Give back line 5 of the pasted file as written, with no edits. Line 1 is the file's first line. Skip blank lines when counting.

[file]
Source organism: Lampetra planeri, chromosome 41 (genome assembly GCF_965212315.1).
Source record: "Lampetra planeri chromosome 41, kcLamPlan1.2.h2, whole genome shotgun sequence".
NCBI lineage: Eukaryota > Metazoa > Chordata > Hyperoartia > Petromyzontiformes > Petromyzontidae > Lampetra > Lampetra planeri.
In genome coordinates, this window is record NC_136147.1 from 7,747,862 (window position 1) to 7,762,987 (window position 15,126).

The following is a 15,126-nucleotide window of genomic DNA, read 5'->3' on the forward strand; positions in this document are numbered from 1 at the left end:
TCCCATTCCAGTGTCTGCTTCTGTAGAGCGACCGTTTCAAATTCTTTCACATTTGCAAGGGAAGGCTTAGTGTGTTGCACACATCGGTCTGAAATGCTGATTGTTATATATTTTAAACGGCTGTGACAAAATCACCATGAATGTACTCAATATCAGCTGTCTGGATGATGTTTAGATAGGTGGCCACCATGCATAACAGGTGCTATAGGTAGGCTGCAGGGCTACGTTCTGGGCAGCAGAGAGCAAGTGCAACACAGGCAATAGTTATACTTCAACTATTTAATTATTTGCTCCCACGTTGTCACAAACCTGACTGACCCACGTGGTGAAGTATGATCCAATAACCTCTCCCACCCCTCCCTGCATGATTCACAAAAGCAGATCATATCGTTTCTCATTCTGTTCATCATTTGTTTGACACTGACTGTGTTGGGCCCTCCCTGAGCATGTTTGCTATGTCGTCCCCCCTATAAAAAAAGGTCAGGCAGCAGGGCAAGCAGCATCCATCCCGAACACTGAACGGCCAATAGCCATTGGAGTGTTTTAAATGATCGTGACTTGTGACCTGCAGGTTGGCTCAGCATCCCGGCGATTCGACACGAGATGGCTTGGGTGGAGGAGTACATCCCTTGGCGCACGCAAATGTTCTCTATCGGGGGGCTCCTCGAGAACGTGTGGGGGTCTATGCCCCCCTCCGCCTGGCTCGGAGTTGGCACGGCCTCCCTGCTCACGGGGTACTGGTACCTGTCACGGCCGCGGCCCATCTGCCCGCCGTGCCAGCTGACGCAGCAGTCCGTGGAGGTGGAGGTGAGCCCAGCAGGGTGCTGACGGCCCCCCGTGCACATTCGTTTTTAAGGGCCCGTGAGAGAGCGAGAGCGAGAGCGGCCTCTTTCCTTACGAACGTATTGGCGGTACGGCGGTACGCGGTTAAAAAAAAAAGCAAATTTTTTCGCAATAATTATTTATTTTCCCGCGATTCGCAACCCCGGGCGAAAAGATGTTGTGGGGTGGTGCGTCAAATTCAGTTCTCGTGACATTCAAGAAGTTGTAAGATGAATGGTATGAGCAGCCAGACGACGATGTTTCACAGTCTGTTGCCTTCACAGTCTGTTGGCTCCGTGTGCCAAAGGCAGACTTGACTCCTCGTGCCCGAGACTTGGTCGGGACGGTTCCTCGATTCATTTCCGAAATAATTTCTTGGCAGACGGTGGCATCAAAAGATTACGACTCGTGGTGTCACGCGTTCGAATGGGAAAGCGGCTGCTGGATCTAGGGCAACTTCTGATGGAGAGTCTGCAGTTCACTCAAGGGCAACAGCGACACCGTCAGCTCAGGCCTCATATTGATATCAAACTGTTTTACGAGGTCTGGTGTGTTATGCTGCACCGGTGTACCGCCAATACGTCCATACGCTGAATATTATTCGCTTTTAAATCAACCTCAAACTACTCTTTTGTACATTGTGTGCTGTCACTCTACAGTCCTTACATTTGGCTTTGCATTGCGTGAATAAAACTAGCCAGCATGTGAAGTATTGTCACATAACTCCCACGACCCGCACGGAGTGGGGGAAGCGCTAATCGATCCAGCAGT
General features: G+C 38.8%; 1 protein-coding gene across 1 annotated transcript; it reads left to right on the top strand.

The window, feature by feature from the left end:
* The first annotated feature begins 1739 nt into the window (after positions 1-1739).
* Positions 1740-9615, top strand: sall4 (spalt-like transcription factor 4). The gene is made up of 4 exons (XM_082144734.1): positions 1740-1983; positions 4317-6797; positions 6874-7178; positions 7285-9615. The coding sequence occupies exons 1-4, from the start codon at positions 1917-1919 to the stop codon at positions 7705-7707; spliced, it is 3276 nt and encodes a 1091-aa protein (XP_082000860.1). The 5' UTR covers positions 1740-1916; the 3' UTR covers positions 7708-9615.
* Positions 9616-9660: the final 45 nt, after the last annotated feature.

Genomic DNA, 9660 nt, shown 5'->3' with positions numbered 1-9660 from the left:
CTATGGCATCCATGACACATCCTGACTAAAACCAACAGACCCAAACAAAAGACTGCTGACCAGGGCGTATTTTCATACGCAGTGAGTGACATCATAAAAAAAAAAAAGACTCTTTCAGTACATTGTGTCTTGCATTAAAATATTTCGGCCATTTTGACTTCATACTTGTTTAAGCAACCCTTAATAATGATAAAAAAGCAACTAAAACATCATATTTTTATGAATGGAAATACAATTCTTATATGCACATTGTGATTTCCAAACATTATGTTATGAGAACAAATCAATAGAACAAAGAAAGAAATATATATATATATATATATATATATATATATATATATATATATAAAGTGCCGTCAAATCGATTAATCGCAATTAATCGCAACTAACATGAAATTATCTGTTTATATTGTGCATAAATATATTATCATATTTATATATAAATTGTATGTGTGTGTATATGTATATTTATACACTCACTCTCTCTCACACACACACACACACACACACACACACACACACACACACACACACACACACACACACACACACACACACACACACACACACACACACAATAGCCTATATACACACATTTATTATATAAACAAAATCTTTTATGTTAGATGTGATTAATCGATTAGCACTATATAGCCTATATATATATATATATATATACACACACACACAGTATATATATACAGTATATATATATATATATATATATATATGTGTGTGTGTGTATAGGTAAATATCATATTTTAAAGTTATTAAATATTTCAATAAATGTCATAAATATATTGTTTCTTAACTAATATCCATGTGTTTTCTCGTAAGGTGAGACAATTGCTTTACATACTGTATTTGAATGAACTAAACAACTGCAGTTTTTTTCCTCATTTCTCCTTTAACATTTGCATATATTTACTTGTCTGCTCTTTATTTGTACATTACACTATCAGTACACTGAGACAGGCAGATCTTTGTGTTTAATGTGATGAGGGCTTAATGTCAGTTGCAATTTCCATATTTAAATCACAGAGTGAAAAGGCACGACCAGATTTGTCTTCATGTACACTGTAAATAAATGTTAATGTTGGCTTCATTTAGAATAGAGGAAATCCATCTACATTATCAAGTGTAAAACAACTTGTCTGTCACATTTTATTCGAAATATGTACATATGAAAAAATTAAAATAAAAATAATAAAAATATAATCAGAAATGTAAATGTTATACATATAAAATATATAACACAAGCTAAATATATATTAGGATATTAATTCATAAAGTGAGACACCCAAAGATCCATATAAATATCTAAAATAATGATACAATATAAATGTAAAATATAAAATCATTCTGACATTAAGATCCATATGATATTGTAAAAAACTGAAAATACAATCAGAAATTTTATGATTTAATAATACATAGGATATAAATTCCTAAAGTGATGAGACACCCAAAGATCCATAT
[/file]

The following is a 15,126-nucleotide window of genomic DNA, read 5'->3' on the forward strand; positions in this document are numbered from 1 at the left end: